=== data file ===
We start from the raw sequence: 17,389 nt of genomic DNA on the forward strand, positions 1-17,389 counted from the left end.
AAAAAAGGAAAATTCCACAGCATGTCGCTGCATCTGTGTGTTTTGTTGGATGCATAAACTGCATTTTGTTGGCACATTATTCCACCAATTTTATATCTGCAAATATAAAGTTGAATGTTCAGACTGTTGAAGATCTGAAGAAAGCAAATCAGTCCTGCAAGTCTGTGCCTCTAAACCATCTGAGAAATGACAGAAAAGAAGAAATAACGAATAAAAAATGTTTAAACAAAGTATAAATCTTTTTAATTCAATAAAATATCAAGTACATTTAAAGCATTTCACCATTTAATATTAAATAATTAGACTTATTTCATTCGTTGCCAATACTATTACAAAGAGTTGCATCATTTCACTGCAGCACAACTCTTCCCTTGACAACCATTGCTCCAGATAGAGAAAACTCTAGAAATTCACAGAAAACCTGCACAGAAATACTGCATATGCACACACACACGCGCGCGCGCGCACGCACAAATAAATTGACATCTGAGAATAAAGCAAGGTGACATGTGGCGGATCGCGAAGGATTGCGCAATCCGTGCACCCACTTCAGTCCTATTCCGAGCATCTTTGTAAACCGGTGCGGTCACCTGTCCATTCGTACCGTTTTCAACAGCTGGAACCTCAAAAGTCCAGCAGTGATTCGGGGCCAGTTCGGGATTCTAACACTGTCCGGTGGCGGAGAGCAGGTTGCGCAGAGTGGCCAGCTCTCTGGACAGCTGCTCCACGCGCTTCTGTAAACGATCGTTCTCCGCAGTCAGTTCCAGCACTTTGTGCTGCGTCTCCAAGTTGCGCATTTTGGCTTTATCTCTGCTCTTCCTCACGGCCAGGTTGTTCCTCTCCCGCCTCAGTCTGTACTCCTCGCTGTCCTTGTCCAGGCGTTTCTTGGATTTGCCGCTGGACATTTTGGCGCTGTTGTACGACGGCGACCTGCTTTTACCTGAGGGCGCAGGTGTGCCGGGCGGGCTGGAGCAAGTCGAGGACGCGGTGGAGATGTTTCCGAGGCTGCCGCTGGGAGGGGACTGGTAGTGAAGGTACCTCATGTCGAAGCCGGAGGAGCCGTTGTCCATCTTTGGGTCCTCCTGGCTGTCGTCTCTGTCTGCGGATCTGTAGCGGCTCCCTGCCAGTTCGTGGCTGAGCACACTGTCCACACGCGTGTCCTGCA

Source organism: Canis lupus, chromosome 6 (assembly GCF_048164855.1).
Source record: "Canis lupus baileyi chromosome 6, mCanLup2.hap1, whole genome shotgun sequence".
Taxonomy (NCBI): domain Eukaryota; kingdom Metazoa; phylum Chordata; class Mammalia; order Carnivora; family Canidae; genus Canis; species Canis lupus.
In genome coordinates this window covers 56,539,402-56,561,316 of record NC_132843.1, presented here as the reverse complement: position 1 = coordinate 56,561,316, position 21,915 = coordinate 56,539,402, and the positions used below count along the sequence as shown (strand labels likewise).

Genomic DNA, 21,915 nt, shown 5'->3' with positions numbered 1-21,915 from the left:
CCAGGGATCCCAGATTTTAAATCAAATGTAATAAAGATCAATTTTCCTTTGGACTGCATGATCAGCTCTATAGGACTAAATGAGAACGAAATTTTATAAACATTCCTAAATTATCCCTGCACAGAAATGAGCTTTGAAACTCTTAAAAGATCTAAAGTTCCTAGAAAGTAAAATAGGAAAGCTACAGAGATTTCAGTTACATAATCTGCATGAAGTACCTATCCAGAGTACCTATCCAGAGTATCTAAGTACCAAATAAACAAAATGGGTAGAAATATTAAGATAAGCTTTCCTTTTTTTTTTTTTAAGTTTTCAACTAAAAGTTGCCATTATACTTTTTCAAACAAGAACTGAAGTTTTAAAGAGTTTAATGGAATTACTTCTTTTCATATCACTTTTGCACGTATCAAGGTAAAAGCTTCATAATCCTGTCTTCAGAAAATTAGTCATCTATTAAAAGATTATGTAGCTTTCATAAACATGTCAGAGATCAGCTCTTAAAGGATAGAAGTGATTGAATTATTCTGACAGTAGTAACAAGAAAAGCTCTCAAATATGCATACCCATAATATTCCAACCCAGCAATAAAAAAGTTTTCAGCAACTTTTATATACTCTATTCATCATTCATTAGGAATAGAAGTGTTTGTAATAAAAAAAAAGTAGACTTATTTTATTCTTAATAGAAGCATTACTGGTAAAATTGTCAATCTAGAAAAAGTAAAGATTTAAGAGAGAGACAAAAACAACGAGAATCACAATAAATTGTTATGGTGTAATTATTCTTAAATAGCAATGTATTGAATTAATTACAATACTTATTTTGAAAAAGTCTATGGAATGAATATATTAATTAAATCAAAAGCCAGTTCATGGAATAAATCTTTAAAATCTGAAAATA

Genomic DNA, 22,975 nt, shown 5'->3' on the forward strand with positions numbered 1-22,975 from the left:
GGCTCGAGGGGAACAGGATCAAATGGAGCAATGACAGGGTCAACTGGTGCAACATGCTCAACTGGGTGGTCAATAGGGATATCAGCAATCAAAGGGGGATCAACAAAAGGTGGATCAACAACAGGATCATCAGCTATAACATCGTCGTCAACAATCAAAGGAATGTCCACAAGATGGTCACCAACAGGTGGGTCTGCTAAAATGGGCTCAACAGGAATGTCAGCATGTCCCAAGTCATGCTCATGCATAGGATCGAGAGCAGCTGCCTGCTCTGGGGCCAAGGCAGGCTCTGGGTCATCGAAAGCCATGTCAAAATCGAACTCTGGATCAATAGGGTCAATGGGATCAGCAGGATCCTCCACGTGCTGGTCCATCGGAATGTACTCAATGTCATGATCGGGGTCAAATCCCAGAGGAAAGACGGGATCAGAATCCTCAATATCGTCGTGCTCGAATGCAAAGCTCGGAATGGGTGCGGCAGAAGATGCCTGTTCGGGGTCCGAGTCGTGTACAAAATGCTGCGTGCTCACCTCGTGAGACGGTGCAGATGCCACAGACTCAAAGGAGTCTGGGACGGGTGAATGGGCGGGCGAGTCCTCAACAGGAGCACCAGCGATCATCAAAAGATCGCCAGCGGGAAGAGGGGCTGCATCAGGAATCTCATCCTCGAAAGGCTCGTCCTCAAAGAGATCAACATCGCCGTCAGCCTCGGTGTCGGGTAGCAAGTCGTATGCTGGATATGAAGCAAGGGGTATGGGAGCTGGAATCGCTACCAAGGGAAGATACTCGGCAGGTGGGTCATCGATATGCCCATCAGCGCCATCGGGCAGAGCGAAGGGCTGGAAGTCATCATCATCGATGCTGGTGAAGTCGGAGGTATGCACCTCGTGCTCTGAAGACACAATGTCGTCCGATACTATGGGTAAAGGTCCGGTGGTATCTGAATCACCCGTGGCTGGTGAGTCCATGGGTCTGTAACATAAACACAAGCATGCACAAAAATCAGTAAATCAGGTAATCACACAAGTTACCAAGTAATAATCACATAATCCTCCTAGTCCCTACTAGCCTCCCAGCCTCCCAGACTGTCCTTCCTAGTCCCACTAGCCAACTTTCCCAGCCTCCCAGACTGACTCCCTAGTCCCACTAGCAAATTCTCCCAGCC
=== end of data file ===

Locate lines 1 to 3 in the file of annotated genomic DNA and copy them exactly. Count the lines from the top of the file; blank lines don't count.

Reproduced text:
We start from the raw sequence: 17,389 nt of genomic DNA on the forward strand, positions 1-17,389 counted from the left end.
AAAAAAGGAAAATTCCACAGCATGTCGCTGCATCTGTGTGTTTTGTTGGATGCATAAACTGCATTTTGTTGGCACATTATTCCACCAATTTTATATCTGCAAATATAAAGTTGAATGTTCAGACTGTTGAAGATCTGAAGAAAGCAAATCAGTCCTGCAAGTCTGTGCCTCTAAACCATCTGAGAAATGACAGAAAAGAAGAAATAACGAATAAAAAATGTTTAAACAAAGTATAAATCTTTTTAATTCAATAAAATATCAAGTACATTTAAAGCATTTCACCATTTAATATTAAATAATTAGACTTATTTCATTCGTTGCCAATACTATTACAAAGAGTTGCATCATTTCACTGCAGCACAACTCTTCCCTTGACAACCATTGCTCCAGATAGAGAAAACTCTAGAAATTCACAGAAAACCTGCACAGAAATACTGCATATGCACACACACACGCGCGCGCGCGCACGCACAAATAAATTGACATCTGAGAATAAAGCAAGGTGACATGTGGCGGATCGCGAAGGATTGCGCAATCCGTGCACCCACTTCAGTCCTATTCCGAGCATCTTTGTAAACCGGTGCGGTCACCTGTCCATTCGTACCGTTTTCAACAGCTGGAACCTCAAAAGTCCAGCAGTGATTCGGGGCCAGTTCGGGATTCTAACACTGTCCGGTGGCGGAGAGCAGGTTGCGCAGAGTGGCCAGCTCTCTGGACAGCTGCTCCACGCGCTTCTGTAAACGATCGTTCTCCGCAGTCAGTTCCAGCACTTTGTGCTGCGTCTCCAAGTTGCGCATTTTGGCTTTATCTCTGCTCTTCCTCACGGCCAGGTTGTTCCTCTCCCGCCTCAGTCTGTACTCCTCGCTGTCCTTGTCCAGGCGTTTCTTGGATTTGCCGCTGGACATTTTGGCGCTGTTGTACGACGGCGACCTGCTTTTACCTGAGGGCGCAGGTGTGCCGGGCGGGCTGGAGCAAGTCGAGGACGCGGTGGAGATGTTTCCGAGGCTGCCGCTGGGAGGGGACTGGTAGTGAAGGTACCTCATGTCGAAGCCGGAGGAGCCGTTGTCCATCTTTGGGTCCTCCTGGCTGTCGTCTCTGTCTGCGGATCTGTAGCGGCTCCCTGCCAGTTCGTGGCTGAGCACACTGTCCACACGCGTGTCCTGCA

Source organism: Canis lupus, chromosome 6 (assembly GCF_048164855.1).